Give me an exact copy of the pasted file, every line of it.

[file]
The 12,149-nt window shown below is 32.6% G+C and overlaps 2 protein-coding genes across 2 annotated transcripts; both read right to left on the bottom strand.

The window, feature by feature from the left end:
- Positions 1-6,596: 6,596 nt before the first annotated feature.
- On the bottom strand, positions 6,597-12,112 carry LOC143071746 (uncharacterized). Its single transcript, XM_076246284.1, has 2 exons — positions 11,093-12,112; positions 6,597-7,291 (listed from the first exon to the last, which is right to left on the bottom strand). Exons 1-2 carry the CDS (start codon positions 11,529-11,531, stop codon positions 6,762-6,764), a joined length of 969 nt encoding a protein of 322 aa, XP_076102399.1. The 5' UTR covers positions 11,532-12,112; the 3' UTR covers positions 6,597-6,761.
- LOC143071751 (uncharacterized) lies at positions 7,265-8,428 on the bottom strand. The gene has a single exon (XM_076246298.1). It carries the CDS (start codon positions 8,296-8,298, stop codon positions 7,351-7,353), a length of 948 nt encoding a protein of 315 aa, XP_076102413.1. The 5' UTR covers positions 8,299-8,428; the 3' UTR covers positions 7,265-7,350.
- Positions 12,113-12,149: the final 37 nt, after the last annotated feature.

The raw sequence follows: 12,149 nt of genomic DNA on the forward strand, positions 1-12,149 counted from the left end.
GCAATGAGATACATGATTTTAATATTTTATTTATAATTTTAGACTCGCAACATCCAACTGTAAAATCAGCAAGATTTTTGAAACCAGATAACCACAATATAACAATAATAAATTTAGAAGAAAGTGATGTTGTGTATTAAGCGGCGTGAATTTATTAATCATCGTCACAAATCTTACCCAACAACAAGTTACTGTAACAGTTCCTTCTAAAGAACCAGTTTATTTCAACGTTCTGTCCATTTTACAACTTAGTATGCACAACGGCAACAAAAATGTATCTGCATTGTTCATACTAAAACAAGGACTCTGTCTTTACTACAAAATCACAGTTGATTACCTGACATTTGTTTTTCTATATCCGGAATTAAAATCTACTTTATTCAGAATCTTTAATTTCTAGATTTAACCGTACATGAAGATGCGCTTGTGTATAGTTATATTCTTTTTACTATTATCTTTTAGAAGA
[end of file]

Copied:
The 12,149-nt window shown below is 32.6% G+C and overlaps 2 protein-coding genes across 2 annotated transcripts; both read right to left on the bottom strand.

The window, feature by feature from the left end:
- Positions 1-6,596: 6,596 nt before the first annotated feature.
- On the bottom strand, positions 6,597-12,112 carry LOC143071746 (uncharacterized). Its single transcript, XM_076246284.1, has 2 exons — positions 11,093-12,112; positions 6,597-7,291 (listed from the first exon to the last, which is right to left on the bottom strand). Exons 1-2 carry the CDS (start codon positions 11,529-11,531, stop codon positions 6,762-6,764), a joined length of 969 nt encoding a protein of 322 aa, XP_076102399.1. The 5' UTR covers positions 11,532-12,112; the 3' UTR covers positions 6,597-6,761.
- LOC143071751 (uncharacterized) lies at positions 7,265-8,428 on the bottom strand. The gene has a single exon (XM_076246298.1). It carries the CDS (start codon positions 8,296-8,298, stop codon positions 7,351-7,353), a length of 948 nt encoding a protein of 315 aa, XP_076102413.1. The 5' UTR covers positions 8,299-8,428; the 3' UTR covers positions 7,265-7,350.
- Positions 12,113-12,149: the final 37 nt, after the last annotated feature.

The raw sequence follows: 12,149 nt of genomic DNA on the forward strand, positions 1-12,149 counted from the left end.
GCAATGAGATACATGATTTTAATATTTTATTTATAATTTTAGACTCGCAACATCCAACTGTAAAATCAGCAAGATTTTTGAAACCAGATAACCACAATATAACAATAATAAATTTAGAAGAAAGTGATGTTGTGTATTAAGCGGCGTGAATTTATTAATCATCGTCACAAATCTTACCCAACAACAAGTTACTGTAACAGTTCCTTCTAAAGAACCAGTTTATTTCAACGTTCTGTCCATTTTACAACTTAGTATGCACAACGGCAACAAAAATGTATCTGCATTGTTCATACTAAAACAAGGACTCTGTCTTTACTACAAAATCACAGTTGATTACCTGACATTTGTTTTTCTATATCCGGAATTAAAATCTACTTTATTCAGAATCTTTAATTTCTAGATTTAACCGTACATGAAGATGCGCTTGTGTATAGTTATATTCTTTTTACTATTATCTTTTAGAAGA